Special Report: Oil and Peace

The Ukraine war has the potential to redraw the world’s energy map, particularly as U.S. LNG begins to flow to Europe to replace Russian natural gas.

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[Editor's note: A version of this story appears in the May 2022 issue of Oil and Gas Investor magazine.]

Uncertain times call for cold-blooded thinking.

At a Rice University’s Baker Institute discussion on oil prices and the Russian war in Ukraine, moderator Mark Finley recalled a terrorist attack in one of the countries he covered early in his career as an analyst and manager at the CIA.

Finley said he found an upset analyst at a desk asking, “How can I do my job? How can you ask me not to care?”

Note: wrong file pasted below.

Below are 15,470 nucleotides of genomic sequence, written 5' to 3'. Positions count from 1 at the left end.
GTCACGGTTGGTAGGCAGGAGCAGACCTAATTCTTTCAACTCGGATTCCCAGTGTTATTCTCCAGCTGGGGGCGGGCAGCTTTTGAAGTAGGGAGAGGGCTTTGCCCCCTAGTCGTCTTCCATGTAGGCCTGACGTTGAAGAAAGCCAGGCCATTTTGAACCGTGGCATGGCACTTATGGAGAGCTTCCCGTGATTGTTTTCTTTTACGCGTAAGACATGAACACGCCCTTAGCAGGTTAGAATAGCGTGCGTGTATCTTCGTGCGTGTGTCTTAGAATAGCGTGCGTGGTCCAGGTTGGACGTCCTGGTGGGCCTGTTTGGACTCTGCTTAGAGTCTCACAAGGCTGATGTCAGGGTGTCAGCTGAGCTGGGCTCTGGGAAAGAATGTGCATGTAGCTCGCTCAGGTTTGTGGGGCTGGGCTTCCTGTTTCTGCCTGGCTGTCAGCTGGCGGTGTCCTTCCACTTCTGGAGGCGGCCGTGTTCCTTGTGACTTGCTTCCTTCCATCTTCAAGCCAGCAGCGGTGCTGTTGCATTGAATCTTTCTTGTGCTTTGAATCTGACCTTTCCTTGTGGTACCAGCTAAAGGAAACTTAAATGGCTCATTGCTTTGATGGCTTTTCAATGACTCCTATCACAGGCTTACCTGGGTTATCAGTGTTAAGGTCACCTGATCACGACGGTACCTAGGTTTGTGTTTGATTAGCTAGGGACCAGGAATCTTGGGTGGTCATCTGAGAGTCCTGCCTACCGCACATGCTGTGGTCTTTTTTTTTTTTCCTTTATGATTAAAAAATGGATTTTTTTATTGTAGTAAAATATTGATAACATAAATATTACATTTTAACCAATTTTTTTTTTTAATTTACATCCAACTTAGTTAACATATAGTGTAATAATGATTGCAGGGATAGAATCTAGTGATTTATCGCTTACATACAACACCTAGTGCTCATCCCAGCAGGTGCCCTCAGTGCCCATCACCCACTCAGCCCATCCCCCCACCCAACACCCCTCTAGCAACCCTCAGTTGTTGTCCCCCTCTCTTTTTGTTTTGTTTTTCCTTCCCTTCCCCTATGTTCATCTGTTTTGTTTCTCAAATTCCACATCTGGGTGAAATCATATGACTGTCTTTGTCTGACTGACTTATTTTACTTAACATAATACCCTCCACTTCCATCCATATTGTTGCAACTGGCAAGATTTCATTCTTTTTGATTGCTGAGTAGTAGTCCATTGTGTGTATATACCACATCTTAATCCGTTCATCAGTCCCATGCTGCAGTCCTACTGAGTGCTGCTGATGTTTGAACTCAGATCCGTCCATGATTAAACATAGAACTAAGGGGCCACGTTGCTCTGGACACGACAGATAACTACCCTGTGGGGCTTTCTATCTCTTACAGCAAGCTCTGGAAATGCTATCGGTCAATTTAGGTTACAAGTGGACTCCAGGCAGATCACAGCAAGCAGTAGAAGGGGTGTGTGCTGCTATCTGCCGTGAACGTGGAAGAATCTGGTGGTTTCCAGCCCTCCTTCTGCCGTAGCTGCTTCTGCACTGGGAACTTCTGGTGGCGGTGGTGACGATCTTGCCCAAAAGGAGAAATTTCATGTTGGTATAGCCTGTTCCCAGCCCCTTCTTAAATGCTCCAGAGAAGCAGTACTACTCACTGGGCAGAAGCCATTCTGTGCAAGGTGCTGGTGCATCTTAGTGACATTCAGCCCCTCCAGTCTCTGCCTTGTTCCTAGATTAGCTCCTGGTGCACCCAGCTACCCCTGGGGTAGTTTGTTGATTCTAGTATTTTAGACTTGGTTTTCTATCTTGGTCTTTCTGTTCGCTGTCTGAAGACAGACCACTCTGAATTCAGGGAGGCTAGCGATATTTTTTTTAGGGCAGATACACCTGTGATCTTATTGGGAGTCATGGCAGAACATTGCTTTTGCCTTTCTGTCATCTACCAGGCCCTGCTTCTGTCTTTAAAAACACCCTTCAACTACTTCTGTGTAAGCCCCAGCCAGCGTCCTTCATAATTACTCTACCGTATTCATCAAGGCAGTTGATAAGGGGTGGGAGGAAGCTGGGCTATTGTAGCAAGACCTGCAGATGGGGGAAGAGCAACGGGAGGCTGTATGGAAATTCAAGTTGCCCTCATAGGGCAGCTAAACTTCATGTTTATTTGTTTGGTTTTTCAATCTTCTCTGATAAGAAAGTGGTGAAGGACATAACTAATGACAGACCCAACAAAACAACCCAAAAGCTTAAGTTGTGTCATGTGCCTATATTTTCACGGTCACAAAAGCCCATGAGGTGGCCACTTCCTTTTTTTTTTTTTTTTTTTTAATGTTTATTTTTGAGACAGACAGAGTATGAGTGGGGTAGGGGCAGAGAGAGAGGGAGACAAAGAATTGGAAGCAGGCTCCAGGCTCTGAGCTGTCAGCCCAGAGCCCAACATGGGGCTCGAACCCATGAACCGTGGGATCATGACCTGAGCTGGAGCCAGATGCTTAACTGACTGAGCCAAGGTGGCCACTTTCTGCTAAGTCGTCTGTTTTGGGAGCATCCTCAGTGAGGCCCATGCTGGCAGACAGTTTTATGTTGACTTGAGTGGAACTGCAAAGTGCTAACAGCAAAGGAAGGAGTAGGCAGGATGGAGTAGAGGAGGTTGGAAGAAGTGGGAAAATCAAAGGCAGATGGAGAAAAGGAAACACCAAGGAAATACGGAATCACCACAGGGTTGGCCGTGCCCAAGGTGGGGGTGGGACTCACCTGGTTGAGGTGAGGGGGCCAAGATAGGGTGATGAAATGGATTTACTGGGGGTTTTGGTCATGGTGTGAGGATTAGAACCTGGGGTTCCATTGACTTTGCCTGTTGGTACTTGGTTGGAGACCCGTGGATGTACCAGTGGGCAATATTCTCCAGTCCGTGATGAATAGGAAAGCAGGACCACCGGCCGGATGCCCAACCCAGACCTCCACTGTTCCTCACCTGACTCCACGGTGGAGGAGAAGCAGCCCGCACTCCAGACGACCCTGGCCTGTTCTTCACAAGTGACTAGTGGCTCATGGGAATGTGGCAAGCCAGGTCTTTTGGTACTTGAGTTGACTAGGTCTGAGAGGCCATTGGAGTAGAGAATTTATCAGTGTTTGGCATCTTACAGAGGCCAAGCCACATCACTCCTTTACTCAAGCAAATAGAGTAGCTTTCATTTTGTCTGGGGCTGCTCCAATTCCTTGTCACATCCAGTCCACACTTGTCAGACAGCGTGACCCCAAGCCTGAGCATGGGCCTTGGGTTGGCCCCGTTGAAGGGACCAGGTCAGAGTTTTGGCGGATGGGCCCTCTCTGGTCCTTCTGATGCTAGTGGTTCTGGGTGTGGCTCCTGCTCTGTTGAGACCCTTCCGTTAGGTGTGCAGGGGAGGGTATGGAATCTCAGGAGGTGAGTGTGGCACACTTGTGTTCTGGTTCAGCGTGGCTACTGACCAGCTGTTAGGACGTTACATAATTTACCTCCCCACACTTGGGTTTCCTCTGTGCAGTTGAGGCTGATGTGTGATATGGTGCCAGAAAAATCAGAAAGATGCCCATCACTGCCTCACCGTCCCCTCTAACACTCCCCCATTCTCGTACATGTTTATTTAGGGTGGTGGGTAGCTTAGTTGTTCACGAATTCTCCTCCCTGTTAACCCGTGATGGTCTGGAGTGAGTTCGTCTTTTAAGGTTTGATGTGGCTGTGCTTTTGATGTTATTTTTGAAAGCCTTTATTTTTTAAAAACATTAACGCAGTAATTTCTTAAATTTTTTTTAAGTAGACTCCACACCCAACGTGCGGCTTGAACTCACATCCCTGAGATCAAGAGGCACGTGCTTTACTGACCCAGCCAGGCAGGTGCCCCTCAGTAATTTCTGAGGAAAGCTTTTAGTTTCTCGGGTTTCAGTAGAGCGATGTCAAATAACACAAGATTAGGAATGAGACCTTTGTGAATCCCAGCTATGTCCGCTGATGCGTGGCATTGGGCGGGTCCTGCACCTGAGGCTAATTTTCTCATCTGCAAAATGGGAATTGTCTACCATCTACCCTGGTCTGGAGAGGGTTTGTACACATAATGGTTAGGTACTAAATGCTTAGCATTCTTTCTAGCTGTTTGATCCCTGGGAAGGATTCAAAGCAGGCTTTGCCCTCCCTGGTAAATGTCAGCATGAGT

Finley responded that it was normal to care, but the way to do the job in a stressful situation is to focus on the facts “and the cold-blooded analysis.”

As events unfold, including reports of possible war crimes, they mirror the unpredictability seen during the early days of the pandemic that gripped the world for the past two years. Minor events and untrustworthy pronouncements, such as the Kremlin’s suggestion that its army would pull back from Ukraine’s capital, Kyiv, have driven oil prices flailing.

Like kerosene thrown into a campfire, war has inflamed an already antsy world. Inflation and supply chain bottlenecks along with lingering outbreaks of COVID have seared one clear theme into first-quarter 2022: uncertainty.

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Darren Barbee

Darren Barbee is senior editor for Oil and Gas Investor magazine.